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  • B. These types of introductions involve three people

  • C. After you have been introduced to someone, it is polite to ask a few general questions to get acquainted .

  • D. Work in small groups. Practise introducing your friends to each other. Remember to smile (and use handshakes where appropriate).

  • 27. Read through the following paragraph and practise introducing yourself to a roomful of people.

  • SPEAKING 28. Make notes about yourself under the headings, then talk about yourself.

  • 29. Work in pairs following the instruction: Student A. Think about a famous person you know something about

  • Student B. Ask student A questions to find out as much as you can about the famous person and try to guess his/her name. READING

  • 2. Be reluctant

  • How to Be a Good Listener

  • Follow-up 31. Answer the following questions.

  • 32. Express the following in one word.

  • 33. Find a synonym in the box for each underlined word or phrase.

  • 34. Choose a word from the box to complete each sentence. Some words may be used more than once.

  • 35. Read and learn how different nations behave in the same situations. Think about whether this is different in your culture. Saying it without words

  • Unit breaking the ice to make the world a friendly place



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    Activity 2. Preparing to Introduce Someone

    A. Here are some expressions used when we want to introduce someone:

    I’d like to introduce ...

    I’d like you to meet ...

    Can I introduce you to ...

    Quan, this is Rodolfo.

    This is my friend, Jack. — Hi, Jack. I’m Linda.


    (After an introduction)

    Nice to meet you. — Nice to meet you too.
    B. These types of introductions involve three people:

    A: The introducer (who knows both B and C)

    B: Introducee (knows A but not C)

    C: Introducee (knows A but not B)

    Example:

    A: Have you two met each other?

    B: No, we haven’t.

    A: Ben, this is Carol. Carol this is Ben. (B and C smile and shake hands.)

    B: Nice to meet you Carol.

    C: Nice to meet you too, Ben.
    C. After you have been introduced to someone, it is polite to ask a few general questions to get acquainted.

    For example:

    B: Where are you from, Carol?

    C: I’m from Connecticut.

    B: Connecticut, which part?

    C: Hartford, the capital. How about you, Ben?

    B: Nebraska – a place called Bellevue. It’s near Omaha.

    C: How do you know Alan?

    B: He is my friend from college.
    D. Work in small groups. Practise introducing your friends to each other. Remember to smile (and use handshakes where appropriate).

    E. The purpose of this activity is to get information about another person, and then introduce him/her to the class. You will be working in pairs. Here are some questions to use:

    1. What’s your name?

    2. Where are you from?

    3. Do you work? If not, what do you do?

    4. When did you arrive here?

    5. Do you have a hobby?

    6. What are three things you like and three things you dislike?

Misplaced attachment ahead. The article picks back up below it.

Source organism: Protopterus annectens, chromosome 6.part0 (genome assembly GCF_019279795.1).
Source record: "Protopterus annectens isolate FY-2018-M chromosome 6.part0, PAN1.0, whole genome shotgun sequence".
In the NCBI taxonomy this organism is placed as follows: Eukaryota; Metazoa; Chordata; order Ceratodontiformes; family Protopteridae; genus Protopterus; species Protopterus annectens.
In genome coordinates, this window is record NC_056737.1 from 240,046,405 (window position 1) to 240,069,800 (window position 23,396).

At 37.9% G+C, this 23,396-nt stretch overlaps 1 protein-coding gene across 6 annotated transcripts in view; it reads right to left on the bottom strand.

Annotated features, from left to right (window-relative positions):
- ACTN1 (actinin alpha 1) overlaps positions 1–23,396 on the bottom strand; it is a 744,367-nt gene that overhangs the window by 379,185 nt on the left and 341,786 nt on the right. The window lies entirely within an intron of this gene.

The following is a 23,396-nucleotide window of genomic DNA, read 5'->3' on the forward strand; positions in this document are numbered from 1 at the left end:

27. Read through the following paragraph and practise introducing yourself to a roomful of people.
    How to Introduce Yourself to a Roomful of People

    At times, a self-introduction may be one-sided – such as when a roomful1 of people are asked to introduce themselves. In this case, you may be asked to provide specific information, but at other times you may be free to respond in any manner you choose. The first case is easy – just remember to include a greeting, your name, and all the requested information (regardless2 of the responses of previous3 participants).

    Focus On Three Things Only

    When the introduction details are your choice, be conversational and brief, focusing on only three things. The idea is to build rapport4. By choosing just three things, your introduction will be more memorable. For example, for a very short introduction I might say something like,

    “Hi, everyone. I’m Lisa, Lisa Marshall. I’m a professional speaker and author who enjoys dancing and photography.”

    For a longer answer I might say something like…

    “Hi, everyone. I’m Lisa, Lisa B. Marshall. I’m a professional speaker and author. I specialize in communication skills and I’m excited because my new audiobook on interviewing skills will be released shortly. I enjoy dancing, although4 I’m not that good at it. I really love Latin music and salsa dancing is my favourite. I also enjoy photography. In fact, I am thinking of buying myself a digital SLR5 for my upcoming birthday.”

    Lisa B. Marshall

    _________________________

    1 roomful – полная комната (людей, гостей и т.п.)

    2 regardless – не обращая внимания, невзирая на

    3 previous – предыдущий, предшествующий

    4 build rapport – установить контакт с кем-л.

    5 although – хотя

    6 digital SLR (digital single-lens reflex camera) – цифровой однообъективный зеркальный фотоаппарат

    SPEAKING
    28. Make notes about yourself under the headings, then talk about yourself.


    • a greeting;

    • some words about who you are and where you are from (name; place of origin / where you live);

    • your occupation;

    • your likes and dislikes;

    • your hobbies;

    • your dreams or plans for the future.


    GUESSING GAME
    29. Work in pairs following the instruction:
    Student A. Think about a famous person you know something about (an artist, a musician, a politician ...). Write down in note form some details of their life (date and place of birth; what sort of family he/she was born into; education; career; first job; what he/she was famous for, etc.). Bring your notes to the lesson.

    • Do not reveal their identity. Use he or she.

    • Use the time expressions (at the age of; after that; during is/her life ...).

    Student B. Ask student A questions to find out as much as you can about the famous person and try to guess his/her name.